Democratic gubernatorial candidate Chris Kennedy slammed Gov. Bruce Rauner Thursday, faulting the Republican for Illinois’ ongoing budget stalemate.
“How grim things have become in our state, to see one of the great institutions in our country idle, belittled, weakened by a governor who does not care,” Kennedy said during a “state of the state” speech to local pastors at Bethlehem Star Church.
“The governor is holding the state budget hostage,” he added. “He says he won’t do a budget until he gets his turnaround agenda.”
Kennedy, who announced his bid for governor last month, said job creators moving their companies to Illinois aren’t concerned with Rauner’s reforms, noting that he dealt with roughly 5,000 companies while serving as the president of Chicago’s Merchandise Mart.
“Not one in 25 years ever said to me they were worried about coming to Illinois because of the we draw our state rep districts, or how we deal with tort reform, workers’ comp or term limits,” he said. “That agenda is B.S."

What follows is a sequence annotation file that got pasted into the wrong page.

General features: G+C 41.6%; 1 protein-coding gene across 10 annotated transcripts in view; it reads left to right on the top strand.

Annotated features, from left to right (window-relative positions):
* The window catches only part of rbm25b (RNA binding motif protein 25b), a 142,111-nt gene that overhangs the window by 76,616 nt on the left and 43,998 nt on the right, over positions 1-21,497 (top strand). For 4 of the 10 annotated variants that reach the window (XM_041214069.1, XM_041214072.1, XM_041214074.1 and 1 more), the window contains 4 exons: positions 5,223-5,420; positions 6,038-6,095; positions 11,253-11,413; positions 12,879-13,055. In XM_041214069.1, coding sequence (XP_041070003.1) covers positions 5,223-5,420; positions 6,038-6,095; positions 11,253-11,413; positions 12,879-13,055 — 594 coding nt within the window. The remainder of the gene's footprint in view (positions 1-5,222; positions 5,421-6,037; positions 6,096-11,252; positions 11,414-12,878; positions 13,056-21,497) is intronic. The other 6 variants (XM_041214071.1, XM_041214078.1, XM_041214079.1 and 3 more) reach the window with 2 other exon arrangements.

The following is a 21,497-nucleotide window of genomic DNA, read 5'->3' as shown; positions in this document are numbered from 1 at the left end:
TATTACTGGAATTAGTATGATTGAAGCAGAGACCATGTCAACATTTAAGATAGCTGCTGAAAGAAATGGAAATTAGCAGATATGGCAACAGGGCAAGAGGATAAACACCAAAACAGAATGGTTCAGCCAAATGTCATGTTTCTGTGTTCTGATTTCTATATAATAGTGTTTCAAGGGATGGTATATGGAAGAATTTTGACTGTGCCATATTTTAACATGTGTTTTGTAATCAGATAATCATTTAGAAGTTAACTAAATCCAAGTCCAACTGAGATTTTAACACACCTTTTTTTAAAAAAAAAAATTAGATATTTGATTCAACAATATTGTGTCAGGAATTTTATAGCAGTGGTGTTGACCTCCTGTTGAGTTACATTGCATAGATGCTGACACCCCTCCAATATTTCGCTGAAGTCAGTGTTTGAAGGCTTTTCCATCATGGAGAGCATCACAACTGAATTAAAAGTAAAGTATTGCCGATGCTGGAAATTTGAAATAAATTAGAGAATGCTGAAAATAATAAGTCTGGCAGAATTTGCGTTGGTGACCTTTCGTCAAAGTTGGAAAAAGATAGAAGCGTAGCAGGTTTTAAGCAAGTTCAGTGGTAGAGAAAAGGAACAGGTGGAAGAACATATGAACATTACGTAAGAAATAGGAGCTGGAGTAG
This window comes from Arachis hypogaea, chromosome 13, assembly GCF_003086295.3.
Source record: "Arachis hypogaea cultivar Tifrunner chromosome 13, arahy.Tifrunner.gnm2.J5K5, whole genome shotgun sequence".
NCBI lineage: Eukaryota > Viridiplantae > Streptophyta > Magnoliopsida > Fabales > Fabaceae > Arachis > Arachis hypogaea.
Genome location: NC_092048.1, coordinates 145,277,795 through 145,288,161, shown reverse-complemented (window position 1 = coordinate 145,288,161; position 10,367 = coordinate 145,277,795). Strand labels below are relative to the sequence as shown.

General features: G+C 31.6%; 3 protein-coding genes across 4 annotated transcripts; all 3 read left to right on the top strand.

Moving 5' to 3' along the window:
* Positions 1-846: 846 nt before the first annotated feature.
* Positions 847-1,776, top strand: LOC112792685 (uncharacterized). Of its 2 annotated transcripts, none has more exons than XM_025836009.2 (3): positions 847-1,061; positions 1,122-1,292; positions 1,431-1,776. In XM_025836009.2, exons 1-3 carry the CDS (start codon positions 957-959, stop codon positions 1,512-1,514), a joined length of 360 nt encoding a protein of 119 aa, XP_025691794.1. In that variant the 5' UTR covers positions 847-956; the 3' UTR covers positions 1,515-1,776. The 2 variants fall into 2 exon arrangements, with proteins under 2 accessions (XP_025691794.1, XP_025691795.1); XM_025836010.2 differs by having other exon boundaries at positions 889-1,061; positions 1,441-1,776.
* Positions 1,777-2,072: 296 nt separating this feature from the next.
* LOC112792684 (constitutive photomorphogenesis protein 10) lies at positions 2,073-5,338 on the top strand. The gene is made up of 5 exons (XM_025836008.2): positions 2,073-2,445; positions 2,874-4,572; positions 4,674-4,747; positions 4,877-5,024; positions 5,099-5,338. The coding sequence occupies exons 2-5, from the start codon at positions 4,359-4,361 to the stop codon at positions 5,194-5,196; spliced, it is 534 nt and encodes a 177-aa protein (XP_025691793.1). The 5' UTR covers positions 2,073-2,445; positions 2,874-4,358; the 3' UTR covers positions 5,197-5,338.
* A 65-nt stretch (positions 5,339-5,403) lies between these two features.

Illinois Republican Party spokesman Steven Yaffe dismissed the claim, linking Kennedy to House Speaker Michael Madigan, Rauner's chief political foe.
"Chris Kennedy keeps repeating Mike Madigan's talking points because he wants to be the Speaker's chosen candidate," Yaffe said in a statement. "Only a Madigan machine politician would call term limits, fair maps and job-creating economic reforms 'B.S.'"
Over the past week, Democrats accused Rauner of derailing ongoing budget negotiations, while Grammy award-winning Chicagoan Chance the Rapper used a meeting with the governor to bring national attention to the city’s underfunded public school system.
After the Illinois Senate failed to take action last Wednesday on items from its elusive “grand bargain," Senate President John Cullerton blamed Rauner for inserting himself in the ongoing negotiations.
Last week, Cullerton noted that senators are now in a “holding pattern” as bills are amended to forge a compromise with Rauner and the Republicans. On Tuesday, Rauner said he’s willing to sign off on bills to fund Chicago Public Schools and reform the state’s pension system, even if they’re not attached to the Illinois’ Senate’s stalled “grand compromise,” which he described as “still evolving.”
“Every time we get close, he moves the goal post,” Kennedy said Thursday.